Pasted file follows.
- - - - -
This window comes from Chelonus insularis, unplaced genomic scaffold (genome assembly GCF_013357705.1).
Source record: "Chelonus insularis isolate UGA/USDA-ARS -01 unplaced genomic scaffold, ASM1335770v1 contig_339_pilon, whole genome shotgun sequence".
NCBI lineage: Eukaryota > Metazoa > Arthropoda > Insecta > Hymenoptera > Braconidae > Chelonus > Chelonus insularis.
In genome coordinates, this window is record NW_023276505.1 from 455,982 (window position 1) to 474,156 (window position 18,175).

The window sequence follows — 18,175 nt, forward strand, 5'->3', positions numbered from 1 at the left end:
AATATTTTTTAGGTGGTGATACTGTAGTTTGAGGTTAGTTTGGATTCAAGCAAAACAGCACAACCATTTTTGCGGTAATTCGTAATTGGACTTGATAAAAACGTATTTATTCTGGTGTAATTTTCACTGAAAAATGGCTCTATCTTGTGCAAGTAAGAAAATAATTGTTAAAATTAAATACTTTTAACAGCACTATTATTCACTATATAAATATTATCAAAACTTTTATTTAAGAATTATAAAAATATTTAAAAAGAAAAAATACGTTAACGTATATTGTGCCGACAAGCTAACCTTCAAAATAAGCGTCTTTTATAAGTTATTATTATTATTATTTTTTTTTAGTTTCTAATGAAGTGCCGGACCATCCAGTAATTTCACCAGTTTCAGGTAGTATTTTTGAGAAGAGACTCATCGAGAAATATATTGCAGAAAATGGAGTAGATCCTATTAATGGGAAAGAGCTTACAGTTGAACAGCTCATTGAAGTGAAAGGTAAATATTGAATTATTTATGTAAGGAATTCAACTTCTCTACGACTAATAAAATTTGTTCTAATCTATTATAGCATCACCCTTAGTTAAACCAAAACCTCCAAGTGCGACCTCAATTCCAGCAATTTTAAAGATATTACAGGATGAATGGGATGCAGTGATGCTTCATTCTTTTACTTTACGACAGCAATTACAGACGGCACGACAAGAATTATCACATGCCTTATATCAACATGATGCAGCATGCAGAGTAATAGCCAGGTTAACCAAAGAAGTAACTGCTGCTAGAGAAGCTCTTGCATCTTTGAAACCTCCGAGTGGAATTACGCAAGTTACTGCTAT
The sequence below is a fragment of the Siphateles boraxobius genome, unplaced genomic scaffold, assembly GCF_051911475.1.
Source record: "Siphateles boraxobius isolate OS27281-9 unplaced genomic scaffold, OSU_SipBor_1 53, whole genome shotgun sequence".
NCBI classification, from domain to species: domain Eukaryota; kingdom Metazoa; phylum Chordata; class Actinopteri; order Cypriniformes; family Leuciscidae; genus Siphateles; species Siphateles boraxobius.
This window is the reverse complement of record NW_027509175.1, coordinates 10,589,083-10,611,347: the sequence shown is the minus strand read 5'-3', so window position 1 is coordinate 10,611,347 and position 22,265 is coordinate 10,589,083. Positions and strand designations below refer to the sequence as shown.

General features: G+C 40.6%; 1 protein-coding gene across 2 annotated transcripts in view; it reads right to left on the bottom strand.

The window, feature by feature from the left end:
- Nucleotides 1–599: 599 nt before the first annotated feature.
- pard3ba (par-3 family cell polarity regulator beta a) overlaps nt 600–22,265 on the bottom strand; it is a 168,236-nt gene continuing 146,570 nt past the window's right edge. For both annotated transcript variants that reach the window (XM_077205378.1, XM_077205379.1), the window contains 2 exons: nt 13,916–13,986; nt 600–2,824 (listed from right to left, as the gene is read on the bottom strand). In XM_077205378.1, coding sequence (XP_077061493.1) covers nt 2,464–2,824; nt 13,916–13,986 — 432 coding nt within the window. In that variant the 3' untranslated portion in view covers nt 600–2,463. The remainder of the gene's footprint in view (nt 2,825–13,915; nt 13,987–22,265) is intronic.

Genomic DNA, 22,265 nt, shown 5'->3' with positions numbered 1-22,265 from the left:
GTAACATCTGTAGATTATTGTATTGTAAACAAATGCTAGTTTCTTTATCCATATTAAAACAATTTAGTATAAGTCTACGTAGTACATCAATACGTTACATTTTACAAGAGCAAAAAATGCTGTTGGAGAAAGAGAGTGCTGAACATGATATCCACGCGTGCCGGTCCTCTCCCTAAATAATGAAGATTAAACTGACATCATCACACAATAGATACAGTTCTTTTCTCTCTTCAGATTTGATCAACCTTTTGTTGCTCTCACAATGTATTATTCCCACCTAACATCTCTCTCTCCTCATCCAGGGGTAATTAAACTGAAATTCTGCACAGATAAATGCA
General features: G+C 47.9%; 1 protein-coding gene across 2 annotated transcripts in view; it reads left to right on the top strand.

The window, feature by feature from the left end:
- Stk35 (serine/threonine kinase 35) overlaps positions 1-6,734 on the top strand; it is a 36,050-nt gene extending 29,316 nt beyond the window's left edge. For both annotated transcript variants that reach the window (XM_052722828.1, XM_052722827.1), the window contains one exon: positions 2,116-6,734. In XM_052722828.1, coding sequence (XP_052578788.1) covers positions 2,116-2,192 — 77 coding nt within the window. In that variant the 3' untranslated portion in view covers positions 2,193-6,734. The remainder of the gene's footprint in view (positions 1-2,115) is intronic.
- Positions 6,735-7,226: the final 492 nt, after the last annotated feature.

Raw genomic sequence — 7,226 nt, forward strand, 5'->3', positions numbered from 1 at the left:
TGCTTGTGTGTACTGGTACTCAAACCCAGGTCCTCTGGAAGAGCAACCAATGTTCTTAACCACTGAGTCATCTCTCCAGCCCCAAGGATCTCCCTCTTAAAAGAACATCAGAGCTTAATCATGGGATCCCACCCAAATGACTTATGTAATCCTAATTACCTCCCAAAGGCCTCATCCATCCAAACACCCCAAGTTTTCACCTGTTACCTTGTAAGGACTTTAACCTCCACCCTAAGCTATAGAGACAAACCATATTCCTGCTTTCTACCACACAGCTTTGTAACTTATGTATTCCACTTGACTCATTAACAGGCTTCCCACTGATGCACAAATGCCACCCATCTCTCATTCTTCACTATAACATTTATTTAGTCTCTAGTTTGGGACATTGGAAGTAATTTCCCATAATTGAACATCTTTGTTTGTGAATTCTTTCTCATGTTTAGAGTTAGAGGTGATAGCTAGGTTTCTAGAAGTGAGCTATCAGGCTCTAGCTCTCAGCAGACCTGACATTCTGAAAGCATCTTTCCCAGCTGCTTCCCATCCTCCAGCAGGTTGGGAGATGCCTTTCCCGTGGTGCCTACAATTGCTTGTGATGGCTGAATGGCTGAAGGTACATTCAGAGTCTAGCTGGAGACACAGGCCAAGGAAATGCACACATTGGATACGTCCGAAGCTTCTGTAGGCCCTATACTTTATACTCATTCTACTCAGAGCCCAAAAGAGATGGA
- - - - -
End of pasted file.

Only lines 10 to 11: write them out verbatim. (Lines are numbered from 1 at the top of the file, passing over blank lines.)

This window is the reverse complement of record NW_027509175.1, coordinates 10,589,083-10,611,347: the sequence shown is the minus strand read 5'-3', so window position 1 is coordinate 10,611,347 and position 22,265 is coordinate 10,589,083. Positions and strand designations below refer to the sequence as shown.

General features: G+C 40.6%; 1 protein-coding gene across 2 annotated transcripts in view; it reads right to left on the bottom strand.